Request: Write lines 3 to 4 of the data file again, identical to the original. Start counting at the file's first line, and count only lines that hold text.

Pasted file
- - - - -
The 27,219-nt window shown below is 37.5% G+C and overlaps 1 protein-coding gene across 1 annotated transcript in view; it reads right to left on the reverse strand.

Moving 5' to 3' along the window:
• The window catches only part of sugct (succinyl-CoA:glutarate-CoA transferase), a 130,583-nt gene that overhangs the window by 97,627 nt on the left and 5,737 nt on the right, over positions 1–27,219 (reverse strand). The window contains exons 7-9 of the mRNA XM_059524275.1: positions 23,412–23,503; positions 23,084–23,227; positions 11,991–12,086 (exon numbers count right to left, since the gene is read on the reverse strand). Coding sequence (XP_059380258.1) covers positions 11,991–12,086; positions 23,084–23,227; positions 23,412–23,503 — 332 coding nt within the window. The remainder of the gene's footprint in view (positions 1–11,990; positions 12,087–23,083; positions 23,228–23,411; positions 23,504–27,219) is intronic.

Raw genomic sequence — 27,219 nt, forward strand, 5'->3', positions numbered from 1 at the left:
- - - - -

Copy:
• The window catches only part of sugct (succinyl-CoA:glutarate-CoA transferase), a 130,583-nt gene that overhangs the window by 97,627 nt on the left and 5,737 nt on the right, over positions 1–27,219 (reverse strand). The window contains exons 7-9 of the mRNA XM_059524275.1: positions 23,412–23,503; positions 23,084–23,227; positions 11,991–12,086 (exon numbers count right to left, since the gene is read on the reverse strand). Coding sequence (XP_059380258.1) covers positions 11,991–12,086; positions 23,084–23,227; positions 23,412–23,503 — 332 coding nt within the window. The remainder of the gene's footprint in view (positions 1–11,990; positions 12,087–23,083; positions 23,228–23,411; positions 23,504–27,219) is intronic.

Raw genomic sequence — 27,219 nt, forward strand, 5'->3', positions numbered from 1 at the left: